Councils will also be required to advertise externally all jobs with a salary of £100,000 a year or more. The Minister says "more robust" arrangements are needed because the issue has sometimes been handled poorly and led to negative publicity for Welsh local government.
The opposition parties fought for these provisions to be added to the Local Government (Democracy) Act precisely because we were concerned at the lack of accountability of Chief Officers and the Councillors who set their pay, It was prompted by what had occurred in Caerphilly, but further developments in Carmarthenshire and Pembrokeshire, where payments to their respective Chief Executives have been declared unlawful by the Wales Audit Office, have served to underline the need for a tougher approach.
There needs to be clear accountability and transparency when it comes to the setting of pay for senior officers in local government. Too often it seems that councillors are failing to assert their authority on these issues and decisions have been taken that are open to challenge. I hope that the decision of the Minister to give an oversight role to the remuneration panel and to tighten up guidance, helps to redress the balance and drive out any abuses of the system.
The Welsh Government has again defended the Welsh Blood Service for spending almost half a million pounds buying blood supplies from other UK services.
Welsh Liberal Democrat leader Kirsty Williams called for a statement from the Health Minister to 'explain why this situation has happened' and to give assurances to Assembly Members that the it was under control.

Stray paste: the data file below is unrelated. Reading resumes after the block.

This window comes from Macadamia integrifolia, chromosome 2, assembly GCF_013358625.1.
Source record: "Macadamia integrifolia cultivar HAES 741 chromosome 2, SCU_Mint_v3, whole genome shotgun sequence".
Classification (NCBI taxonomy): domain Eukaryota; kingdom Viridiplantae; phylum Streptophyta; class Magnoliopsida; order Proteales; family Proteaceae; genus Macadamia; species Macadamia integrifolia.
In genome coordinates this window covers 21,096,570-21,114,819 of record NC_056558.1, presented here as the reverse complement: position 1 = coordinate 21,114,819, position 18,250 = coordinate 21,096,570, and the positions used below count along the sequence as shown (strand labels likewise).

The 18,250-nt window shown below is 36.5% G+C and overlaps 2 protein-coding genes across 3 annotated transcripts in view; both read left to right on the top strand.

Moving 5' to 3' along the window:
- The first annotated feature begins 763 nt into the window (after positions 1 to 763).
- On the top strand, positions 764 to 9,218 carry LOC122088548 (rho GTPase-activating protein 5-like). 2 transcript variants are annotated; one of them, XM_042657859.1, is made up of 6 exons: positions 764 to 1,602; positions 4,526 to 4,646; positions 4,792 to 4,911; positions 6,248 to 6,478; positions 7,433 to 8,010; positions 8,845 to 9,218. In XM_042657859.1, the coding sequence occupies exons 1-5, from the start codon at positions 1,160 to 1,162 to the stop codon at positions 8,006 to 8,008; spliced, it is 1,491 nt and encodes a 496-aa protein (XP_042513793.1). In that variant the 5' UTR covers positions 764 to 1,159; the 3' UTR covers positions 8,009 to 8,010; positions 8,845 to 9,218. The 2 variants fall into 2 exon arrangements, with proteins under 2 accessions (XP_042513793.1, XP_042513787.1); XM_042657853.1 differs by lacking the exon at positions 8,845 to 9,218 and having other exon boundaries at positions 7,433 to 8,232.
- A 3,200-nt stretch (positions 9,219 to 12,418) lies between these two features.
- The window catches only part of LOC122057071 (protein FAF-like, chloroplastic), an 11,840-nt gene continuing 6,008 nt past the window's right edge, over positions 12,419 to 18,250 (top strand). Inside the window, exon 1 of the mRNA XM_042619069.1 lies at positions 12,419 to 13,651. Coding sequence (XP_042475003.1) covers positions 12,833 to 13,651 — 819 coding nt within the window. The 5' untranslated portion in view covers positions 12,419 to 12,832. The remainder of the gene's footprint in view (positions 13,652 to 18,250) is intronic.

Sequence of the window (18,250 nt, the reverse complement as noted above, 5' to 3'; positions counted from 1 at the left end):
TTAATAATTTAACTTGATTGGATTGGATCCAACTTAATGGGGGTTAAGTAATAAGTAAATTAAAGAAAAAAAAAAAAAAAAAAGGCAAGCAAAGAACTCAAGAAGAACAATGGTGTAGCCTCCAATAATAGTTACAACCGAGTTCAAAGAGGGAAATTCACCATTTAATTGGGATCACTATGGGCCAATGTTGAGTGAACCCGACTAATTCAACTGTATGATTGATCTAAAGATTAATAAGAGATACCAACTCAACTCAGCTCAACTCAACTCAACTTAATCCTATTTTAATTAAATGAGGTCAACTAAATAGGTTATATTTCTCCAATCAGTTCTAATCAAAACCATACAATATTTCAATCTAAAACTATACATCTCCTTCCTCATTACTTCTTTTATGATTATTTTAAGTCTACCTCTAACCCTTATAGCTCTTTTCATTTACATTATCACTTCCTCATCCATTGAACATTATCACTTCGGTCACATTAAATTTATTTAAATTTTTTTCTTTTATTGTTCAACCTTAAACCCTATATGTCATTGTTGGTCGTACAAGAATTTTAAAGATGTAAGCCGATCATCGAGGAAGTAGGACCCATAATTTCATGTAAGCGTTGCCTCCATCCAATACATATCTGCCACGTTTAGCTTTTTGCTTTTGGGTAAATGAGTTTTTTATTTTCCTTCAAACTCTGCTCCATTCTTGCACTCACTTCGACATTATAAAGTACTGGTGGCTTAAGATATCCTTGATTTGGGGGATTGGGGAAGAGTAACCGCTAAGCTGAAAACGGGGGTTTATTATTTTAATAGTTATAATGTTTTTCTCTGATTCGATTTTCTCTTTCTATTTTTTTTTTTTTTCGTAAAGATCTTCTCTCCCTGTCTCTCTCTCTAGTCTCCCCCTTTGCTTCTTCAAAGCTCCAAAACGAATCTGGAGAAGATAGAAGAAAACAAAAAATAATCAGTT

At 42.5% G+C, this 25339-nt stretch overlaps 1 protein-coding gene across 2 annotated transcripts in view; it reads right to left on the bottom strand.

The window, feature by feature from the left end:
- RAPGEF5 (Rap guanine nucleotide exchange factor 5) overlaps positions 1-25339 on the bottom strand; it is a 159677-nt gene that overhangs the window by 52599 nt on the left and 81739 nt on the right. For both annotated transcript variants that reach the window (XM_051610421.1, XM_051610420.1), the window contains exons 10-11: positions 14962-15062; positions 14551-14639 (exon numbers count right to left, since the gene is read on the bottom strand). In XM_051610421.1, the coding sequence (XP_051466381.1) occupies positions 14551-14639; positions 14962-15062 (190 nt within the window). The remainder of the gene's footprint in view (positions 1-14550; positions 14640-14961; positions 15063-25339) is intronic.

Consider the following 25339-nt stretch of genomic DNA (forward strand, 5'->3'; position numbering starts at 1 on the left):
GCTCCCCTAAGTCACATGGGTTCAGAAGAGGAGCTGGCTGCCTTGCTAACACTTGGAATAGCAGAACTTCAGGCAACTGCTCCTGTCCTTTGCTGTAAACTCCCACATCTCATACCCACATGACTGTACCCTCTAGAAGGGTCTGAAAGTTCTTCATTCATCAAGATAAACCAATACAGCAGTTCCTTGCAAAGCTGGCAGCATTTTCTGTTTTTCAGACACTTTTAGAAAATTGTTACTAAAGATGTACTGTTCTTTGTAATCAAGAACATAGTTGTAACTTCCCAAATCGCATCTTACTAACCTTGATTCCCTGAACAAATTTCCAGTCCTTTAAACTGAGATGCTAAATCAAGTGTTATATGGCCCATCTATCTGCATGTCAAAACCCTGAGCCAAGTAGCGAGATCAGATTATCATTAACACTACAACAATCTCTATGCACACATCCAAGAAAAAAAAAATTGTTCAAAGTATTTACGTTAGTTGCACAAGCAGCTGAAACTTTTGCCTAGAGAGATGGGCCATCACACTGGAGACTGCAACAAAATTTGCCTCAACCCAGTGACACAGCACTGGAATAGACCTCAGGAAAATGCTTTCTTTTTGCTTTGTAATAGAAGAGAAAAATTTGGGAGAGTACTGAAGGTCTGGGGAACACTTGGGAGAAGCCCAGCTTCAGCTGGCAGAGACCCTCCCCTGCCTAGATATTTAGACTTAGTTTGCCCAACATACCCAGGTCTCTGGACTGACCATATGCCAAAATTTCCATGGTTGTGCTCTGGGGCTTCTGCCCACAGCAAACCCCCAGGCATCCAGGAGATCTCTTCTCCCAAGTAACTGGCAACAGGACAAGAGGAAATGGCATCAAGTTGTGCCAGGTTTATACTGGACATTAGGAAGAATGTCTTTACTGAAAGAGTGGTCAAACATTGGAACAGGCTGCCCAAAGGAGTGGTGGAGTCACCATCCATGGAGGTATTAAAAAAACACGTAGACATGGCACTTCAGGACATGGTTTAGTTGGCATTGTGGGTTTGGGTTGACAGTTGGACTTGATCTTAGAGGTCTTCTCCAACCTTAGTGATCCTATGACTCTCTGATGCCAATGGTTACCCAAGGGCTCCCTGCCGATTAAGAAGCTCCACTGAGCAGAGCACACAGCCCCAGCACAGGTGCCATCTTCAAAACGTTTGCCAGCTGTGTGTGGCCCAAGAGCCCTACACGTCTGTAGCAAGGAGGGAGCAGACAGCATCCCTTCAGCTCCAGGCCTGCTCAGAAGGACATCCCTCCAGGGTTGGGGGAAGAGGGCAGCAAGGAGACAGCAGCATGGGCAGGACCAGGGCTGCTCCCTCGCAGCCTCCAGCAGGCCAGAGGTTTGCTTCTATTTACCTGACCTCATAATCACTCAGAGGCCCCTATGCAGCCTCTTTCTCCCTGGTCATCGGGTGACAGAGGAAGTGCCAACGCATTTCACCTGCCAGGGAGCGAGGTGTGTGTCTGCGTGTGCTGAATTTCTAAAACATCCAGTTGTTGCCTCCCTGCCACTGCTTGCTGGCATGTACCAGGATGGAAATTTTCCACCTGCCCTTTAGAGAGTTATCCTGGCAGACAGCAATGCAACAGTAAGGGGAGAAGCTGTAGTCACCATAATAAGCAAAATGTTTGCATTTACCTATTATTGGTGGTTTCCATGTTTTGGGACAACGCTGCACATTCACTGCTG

However Business Minister Lesley Griffiths refused to commit to a statement saying that the Blood Service had reached a temporary agreement to import blood in order to cope with 'a change management programme.'
The Local Government Secretary has been accused of 'astounding ignorance' by his Welsh counterpart. Lesley Griffiths has written to Eric Pickles after he criticised the Welsh Government for not following his lead in taking action to protect the right to report, film and tweet local council meetings.
In the letter Ms Griffiths says it was 'entirely inappropriate' for Mr Pickles to intervene on a devolved matter; that it was 'discourteous' to make the letter public and that it was an 'extremely surprising and totally unacceptable interference by the UK Government in the Welsh political sphere.'
The letter, which was also copied to the Secretary of State for Wales, has been seen by ITV Wales and marks an escalation of an already bitter row between the two departments and comes on the day the Welsh Government described relations with Whitehall as 'sometimes frustrating.'
A UK cabinet minister says he's concerned that freedom of speech in Wales is being suppressed due to inaction by the Welsh Government. Eric Pickles, who's responsible for English local government, has released a strongly-worded letter he's sent today to his counterpart in Wales, Lesley Griffiths.
It has become clear that there is now a gulf between what local taxpayers bloggers and journalists can do in England and Wales. Welsh councils are routinely blocking people's right to report or film council meetings, leading to the high profile case of a local campaigner being handcuffed and arrested in Carmarthenshire for trying to report a council meeting.
I am concerned that freedom of speech in Wales is being suppressed and as a result, waste corruption and incompetence is potentially being covered up. It is disappointing that the Welsh Government has not taken the opportunity to mirror the legal rights and practices that citizens now enjoy in England, and I would ask you to consider the case for enhancing openness and accountability in Wales.
Mr Pickles has issued new guidance for the press and public on their rights to report, film and tweet council meetings in England, following new rules on openness that the UK Government brought in last year.
Although responsibility for local government is entirely devolved, the letter has been sent by Mr Pickles' Whitehall department, meaning that it's an official UK Government position, rather than just a party political attack by a Conservative on a Labour minister.